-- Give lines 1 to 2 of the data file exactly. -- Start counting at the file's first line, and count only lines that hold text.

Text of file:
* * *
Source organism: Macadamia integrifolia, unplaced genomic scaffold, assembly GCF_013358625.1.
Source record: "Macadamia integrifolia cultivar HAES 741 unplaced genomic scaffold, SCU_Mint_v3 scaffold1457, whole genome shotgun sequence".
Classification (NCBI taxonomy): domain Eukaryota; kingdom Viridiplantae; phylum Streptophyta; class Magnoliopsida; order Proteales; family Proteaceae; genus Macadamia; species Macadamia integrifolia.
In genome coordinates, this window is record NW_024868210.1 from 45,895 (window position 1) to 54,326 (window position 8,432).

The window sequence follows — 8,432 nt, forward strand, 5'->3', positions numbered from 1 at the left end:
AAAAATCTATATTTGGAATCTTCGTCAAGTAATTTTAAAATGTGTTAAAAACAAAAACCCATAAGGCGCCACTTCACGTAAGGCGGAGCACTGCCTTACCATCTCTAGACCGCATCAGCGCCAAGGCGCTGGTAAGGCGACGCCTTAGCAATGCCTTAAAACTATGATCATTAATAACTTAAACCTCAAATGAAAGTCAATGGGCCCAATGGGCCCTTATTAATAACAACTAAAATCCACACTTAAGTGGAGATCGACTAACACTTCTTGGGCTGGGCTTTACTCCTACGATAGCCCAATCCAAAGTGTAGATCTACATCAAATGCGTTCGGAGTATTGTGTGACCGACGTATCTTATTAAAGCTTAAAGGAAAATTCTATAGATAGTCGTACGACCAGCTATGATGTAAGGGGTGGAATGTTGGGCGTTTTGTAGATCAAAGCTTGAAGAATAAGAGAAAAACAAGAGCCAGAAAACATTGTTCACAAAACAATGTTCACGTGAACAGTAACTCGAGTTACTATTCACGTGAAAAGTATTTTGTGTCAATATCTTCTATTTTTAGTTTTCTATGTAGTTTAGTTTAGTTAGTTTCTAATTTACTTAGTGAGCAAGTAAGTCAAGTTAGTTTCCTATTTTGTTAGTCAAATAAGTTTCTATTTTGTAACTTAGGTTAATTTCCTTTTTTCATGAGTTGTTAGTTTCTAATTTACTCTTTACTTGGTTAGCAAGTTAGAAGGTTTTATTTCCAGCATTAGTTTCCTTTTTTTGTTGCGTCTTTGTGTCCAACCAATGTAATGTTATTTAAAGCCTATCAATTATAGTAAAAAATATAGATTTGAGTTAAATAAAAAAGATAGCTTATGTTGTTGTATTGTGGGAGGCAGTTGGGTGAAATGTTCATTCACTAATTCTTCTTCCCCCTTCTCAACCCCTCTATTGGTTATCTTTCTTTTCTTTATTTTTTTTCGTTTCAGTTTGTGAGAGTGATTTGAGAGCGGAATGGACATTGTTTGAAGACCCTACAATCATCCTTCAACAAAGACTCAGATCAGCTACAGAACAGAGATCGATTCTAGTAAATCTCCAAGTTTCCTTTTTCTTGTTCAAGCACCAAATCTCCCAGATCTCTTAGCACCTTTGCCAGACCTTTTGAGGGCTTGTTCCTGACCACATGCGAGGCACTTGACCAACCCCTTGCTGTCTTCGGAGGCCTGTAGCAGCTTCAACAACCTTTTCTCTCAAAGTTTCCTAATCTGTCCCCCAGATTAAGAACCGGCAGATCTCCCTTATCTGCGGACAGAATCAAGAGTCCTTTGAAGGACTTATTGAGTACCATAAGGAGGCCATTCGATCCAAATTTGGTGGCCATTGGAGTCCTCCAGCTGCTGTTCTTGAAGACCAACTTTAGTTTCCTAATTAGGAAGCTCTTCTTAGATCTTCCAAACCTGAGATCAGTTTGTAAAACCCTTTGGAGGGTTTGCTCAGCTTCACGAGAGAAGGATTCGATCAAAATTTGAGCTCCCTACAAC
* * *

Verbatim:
Source organism: Macadamia integrifolia, unplaced genomic scaffold, assembly GCF_013358625.1.
Source record: "Macadamia integrifolia cultivar HAES 741 unplaced genomic scaffold, SCU_Mint_v3 scaffold1457, whole genome shotgun sequence".